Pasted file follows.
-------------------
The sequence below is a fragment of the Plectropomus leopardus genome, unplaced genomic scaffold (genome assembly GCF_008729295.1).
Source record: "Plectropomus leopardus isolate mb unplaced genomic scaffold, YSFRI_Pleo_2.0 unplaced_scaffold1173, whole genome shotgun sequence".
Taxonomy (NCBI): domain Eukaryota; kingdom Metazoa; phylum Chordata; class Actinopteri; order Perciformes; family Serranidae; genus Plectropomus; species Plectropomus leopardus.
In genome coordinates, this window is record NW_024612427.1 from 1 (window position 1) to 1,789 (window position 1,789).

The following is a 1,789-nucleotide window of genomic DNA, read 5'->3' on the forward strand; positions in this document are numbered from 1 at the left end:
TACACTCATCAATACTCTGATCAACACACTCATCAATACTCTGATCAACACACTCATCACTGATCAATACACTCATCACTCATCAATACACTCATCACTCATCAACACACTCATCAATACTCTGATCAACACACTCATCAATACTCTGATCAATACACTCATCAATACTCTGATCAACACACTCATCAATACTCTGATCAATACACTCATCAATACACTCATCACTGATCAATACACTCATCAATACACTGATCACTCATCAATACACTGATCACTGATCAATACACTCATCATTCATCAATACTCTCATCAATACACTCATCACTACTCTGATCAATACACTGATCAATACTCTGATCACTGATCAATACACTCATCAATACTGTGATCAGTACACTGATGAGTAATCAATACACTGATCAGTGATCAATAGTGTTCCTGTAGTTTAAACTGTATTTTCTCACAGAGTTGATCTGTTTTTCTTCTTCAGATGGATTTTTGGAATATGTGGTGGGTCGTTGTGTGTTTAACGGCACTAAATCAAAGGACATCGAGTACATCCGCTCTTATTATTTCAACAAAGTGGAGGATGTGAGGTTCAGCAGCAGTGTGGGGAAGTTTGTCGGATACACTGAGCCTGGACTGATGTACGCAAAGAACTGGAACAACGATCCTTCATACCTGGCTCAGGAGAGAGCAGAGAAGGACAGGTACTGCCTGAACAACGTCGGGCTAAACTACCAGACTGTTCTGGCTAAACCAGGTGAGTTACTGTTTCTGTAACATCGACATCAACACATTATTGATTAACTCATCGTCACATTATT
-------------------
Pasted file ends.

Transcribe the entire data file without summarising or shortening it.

The sequence below is a fragment of the Plectropomus leopardus genome, unplaced genomic scaffold (genome assembly GCF_008729295.1).
Source record: "Plectropomus leopardus isolate mb unplaced genomic scaffold, YSFRI_Pleo_2.0 unplaced_scaffold1173, whole genome shotgun sequence".
Taxonomy (NCBI): domain Eukaryota; kingdom Metazoa; phylum Chordata; class Actinopteri; order Perciformes; family Serranidae; genus Plectropomus; species Plectropomus leopardus.
In genome coordinates, this window is record NW_024612427.1 from 1 (window position 1) to 1,789 (window position 1,789).

The following is a 1,789-nucleotide window of genomic DNA, read 5'->3' on the forward strand; positions in this document are numbered from 1 at the left end:
TACACTCATCAATACTCTGATCAACACACTCATCAATACTCTGATCAACACACTCATCACTGATCAATACACTCATCACTCATCAATACACTCATCACTCATCAACACACTCATCAATACTCTGATCAACACACTCATCAATACTCTGATCAATACACTCATCAATACTCTGATCAACACACTCATCAATACTCTGATCAATACACTCATCAATACACTCATCACTGATCAATACACTCATCAATACACTGATCACTCATCAATACACTGATCACTGATCAATACACTCATCATTCATCAATACTCTCATCAATACACTCATCACTACTCTGATCAATACACTGATCAATACTCTGATCACTGATCAATACACTCATCAATACTGTGATCAGTACACTGATGAGTAATCAATACACTGATCAGTGATCAATAGTGTTCCTGTAGTTTAAACTGTATTTTCTCACAGAGTTGATCTGTTTTTCTTCTTCAGATGGATTTTTGGAATATGTGGTGGGTCGTTGTGTGTTTAACGGCACTAAATCAAAGGACATCGAGTACATCCGCTCTTATTATTTCAACAAAGTGGAGGATGTGAGGTTCAGCAGCAGTGTGGGGAAGTTTGTCGGATACACTGAGCCTGGACTGATGTACGCAAAGAACTGGAACAACGATCCTTCATACCTGGCTCAGGAGAGAGCAGAGAAGGACAGGTACTGCCTGAACAACGTCGGGCTAAACTACCAGACTGTTCTGGCTAAACCAGGTGAGTTACTGTTTCTGTAACATCGACATCAACACATTATTGATTAACTCATCGTCACATTATT